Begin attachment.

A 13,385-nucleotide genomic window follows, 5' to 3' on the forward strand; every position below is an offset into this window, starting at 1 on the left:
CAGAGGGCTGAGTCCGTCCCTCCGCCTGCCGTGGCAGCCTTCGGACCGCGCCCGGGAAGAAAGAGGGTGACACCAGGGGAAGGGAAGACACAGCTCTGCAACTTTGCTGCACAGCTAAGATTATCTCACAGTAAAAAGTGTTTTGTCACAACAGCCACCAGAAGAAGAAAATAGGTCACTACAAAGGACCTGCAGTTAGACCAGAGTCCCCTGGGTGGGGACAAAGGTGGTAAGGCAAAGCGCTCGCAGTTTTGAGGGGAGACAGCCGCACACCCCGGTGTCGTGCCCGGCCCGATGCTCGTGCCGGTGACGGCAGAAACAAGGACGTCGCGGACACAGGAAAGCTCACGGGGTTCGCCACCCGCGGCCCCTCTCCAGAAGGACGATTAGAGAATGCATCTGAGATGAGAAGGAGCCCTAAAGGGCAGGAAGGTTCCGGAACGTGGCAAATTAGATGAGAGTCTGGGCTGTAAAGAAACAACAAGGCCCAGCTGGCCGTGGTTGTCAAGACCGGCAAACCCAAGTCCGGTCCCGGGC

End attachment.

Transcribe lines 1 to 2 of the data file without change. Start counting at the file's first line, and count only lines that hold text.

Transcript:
A 13,385-nucleotide genomic window follows, 5' to 3' on the forward strand; every position below is an offset into this window, starting at 1 on the left:
CAGAGGGCTGAGTCCGTCCCTCCGCCTGCCGTGGCAGCCTTCGGACCGCGCCCGGGAAGAAAGAGGGTGACACCAGGGGAAGGGAAGACACAGCTCTGCAACTTTGCTGCACAGCTAAGATTATCTCACAGTAAAAAGTGTTTTGTCACAACAGCCACCAGAAGAAGAAAATAGGTCACTACAAAGGACCTGCAGTTAGACCAGAGTCCCCTGGGTGGGGACAAAGGTGGTAAGGCAAAGCGCTCGCAGTTTTGAGGGGAGACAGCCGCACACCCCGGTGTCGTGCCCGGCCCGATGCTCGTGCCGGTGACGGCAGAAACAAGGACGTCGCGGACACAGGAAAGCTCACGGGGTTCGCCACCCGCGGCCCCTCTCCAGAAGGACGATTAGAGAATGCATCTGAGATGAGAAGGAGCCCTAAAGGGCAGGAAGGTTCCGGAACGTGGCAAATTAGATGAGAGTCTGGGCTGTAAAGAAACAACAAGGCCCAGCTGGCCGTGGTTGTCAAGACCGGCAAACCCAAGTCCGGTCCCGGGC